Beyond the humans that call The Unknown their home, there are characters such as Beatrice, the talking blue bird, voiced by Melanie Lynskey, who was cursed by another bluebird that turned her family into the species and is tasked with trying to find a way to reverse the curse. There are instances of anthropomorphic foxes and deer trying to attend an isolated school, pumpkins who reside within the town of Pottsfield who are always celebrating an endless harvest, or frogs who enjoy the frog band that plays music (on par with the likes of John Philip Sousa) on the steam ferry up and down the rivers of The Unknown. It is the rich blend of characters, animals, and creatures that create The Unknown, a place where it truly seems that reality is not what it is, and the boys are far from home, always trying to find a way to get back. Yet these eccentricities can be considered the literary foreground that gives way to a background filled with death, darkness, and lost souls. This culminates in the ultimate antagonist of the two boys, the Beast, voiced by Samuel Ramsay, who lives in the shadows of the dying trees or within the dark windy roads that populate The Unknown, always trying to convince the boys to join him in the darkness.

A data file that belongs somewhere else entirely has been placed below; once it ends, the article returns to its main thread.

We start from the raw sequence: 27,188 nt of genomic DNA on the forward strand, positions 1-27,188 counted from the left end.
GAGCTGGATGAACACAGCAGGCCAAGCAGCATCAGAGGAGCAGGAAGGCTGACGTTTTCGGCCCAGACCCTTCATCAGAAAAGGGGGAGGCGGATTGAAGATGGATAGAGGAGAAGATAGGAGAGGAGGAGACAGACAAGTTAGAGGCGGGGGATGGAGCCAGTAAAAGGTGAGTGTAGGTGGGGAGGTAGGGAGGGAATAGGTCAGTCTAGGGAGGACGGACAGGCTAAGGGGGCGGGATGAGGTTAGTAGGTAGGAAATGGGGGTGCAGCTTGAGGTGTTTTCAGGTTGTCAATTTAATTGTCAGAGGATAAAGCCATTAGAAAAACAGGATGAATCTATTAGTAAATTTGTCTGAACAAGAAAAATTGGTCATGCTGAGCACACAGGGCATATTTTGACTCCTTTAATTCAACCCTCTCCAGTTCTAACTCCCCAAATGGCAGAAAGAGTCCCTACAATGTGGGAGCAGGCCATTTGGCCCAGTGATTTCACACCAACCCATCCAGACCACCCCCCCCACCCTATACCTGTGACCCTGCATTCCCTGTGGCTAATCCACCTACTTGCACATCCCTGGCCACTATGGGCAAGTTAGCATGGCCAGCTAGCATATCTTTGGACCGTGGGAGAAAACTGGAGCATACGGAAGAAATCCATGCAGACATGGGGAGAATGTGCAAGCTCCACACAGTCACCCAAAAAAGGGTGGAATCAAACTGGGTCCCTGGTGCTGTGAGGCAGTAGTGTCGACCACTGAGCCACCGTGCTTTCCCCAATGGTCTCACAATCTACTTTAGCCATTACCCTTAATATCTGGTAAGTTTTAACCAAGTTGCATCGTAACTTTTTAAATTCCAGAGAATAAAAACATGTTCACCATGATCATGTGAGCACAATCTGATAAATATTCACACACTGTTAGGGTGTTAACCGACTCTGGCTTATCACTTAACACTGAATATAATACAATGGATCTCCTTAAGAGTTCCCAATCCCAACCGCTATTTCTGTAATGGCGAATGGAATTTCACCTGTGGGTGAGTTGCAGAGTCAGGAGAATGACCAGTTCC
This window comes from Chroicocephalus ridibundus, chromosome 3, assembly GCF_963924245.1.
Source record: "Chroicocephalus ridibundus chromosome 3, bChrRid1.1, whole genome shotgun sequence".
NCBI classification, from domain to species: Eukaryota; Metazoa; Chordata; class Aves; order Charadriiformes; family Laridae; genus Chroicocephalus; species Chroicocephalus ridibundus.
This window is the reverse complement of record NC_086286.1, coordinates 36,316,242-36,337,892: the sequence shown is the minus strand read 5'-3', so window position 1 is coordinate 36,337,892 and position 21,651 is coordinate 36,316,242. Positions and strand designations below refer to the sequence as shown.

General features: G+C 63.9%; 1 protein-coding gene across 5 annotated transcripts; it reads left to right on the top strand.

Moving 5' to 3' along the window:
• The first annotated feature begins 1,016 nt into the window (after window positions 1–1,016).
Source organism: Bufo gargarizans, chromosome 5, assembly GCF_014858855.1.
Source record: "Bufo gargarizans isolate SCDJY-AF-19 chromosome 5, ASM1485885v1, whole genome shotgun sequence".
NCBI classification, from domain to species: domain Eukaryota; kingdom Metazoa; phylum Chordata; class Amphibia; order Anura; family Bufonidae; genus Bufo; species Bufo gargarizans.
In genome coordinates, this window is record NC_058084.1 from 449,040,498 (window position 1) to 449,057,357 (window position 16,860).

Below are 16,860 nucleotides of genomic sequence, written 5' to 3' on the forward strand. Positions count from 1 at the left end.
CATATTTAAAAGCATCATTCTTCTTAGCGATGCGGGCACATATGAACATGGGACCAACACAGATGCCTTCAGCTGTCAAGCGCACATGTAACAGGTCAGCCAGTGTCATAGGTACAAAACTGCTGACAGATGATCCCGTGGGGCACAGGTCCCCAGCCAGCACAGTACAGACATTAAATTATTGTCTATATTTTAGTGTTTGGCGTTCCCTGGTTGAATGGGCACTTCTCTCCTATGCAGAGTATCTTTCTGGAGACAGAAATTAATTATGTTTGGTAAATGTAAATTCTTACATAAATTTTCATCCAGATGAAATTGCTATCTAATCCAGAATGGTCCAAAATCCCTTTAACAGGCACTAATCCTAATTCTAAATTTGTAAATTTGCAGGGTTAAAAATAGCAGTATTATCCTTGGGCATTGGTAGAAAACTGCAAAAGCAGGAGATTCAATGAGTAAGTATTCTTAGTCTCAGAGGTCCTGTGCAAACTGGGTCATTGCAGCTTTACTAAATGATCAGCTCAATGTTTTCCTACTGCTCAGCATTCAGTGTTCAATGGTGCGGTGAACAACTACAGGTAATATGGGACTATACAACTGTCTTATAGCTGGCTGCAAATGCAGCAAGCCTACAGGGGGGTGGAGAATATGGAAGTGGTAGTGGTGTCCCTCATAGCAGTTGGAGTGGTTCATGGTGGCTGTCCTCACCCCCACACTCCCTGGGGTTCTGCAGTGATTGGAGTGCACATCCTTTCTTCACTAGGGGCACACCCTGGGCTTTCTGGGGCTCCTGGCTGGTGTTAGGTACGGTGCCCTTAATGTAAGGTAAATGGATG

Over the Garden Wall evokes the days of Halloween past, where the beauty of the nature that envelops the world has begun to change, turning into a place filled with coolness where the breeze is just right, the ultimate joy that comes with the changing colors of the trees, and yet the underlying fear of something more sinister. A childhood filled with fear, with an uncertainty that came with innocence; where the darkest of rooms provoked a sense of danger and unease, and where you thought you saw eyes watching back at you from the nightly woods. The series perfectly mixes this fear and uncertainty with the innocence and joy of what it means to be a child, a blend that will last for decades, proving its worth as a foundational component within the animation and storytelling worlds. The ten episodes are streaming on Hulu with a total runtime of just over two hours, making Over the Garden Wall a one-sitting watch.